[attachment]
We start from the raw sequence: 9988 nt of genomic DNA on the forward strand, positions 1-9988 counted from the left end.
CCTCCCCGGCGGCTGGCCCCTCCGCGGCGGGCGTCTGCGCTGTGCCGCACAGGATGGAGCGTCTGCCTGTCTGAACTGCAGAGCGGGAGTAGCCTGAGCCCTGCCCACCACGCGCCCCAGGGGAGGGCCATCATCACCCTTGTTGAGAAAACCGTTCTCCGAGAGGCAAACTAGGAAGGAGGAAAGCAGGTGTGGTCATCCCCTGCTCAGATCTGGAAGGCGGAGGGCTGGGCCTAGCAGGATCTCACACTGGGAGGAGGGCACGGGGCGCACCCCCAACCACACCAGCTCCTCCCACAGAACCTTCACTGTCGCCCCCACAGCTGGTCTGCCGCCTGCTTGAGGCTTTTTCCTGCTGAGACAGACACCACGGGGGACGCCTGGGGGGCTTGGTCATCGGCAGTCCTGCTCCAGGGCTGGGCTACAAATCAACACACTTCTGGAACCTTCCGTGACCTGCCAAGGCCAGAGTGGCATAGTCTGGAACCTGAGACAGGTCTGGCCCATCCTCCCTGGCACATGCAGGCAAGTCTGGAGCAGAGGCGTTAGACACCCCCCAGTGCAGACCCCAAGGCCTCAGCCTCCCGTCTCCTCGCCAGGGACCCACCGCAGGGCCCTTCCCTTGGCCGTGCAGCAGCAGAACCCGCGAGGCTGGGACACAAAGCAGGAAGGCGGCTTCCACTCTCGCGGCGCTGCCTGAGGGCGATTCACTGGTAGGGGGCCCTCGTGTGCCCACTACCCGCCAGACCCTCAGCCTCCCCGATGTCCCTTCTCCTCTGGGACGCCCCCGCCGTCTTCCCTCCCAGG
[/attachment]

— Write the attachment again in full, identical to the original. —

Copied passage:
We start from the raw sequence: 9988 nt of genomic DNA on the forward strand, positions 1-9988 counted from the left end.
CCTCCCCGGCGGCTGGCCCCTCCGCGGCGGGCGTCTGCGCTGTGCCGCACAGGATGGAGCGTCTGCCTGTCTGAACTGCAGAGCGGGAGTAGCCTGAGCCCTGCCCACCACGCGCCCCAGGGGAGGGCCATCATCACCCTTGTTGAGAAAACCGTTCTCCGAGAGGCAAACTAGGAAGGAGGAAAGCAGGTGTGGTCATCCCCTGCTCAGATCTGGAAGGCGGAGGGCTGGGCCTAGCAGGATCTCACACTGGGAGGAGGGCACGGGGCGCACCCCCAACCACACCAGCTCCTCCCACAGAACCTTCACTGTCGCCCCCACAGCTGGTCTGCCGCCTGCTTGAGGCTTTTTCCTGCTGAGACAGACACCACGGGGGACGCCTGGGGGGCTTGGTCATCGGCAGTCCTGCTCCAGGGCTGGGCTACAAATCAACACACTTCTGGAACCTTCCGTGACCTGCCAAGGCCAGAGTGGCATAGTCTGGAACCTGAGACAGGTCTGGCCCATCCTCCCTGGCACATGCAGGCAAGTCTGGAGCAGAGGCGTTAGACACCCCCCAGTGCAGACCCCAAGGCCTCAGCCTCCCGTCTCCTCGCCAGGGACCCACCGCAGGGCCCTTCCCTTGGCCGTGCAGCAGCAGAACCCGCGAGGCTGGGACACAAAGCAGGAAGGCGGCTTCCACTCTCGCGGCGCTGCCTGAGGGCGATTCACTGGTAGGGGGCCCTCGTGTGCCCACTACCCGCCAGACCCTCAGCCTCCCCGATGTCCCTTCTCCTCTGGGACGCCCCCGCCGTCTTCCCTCCCAGG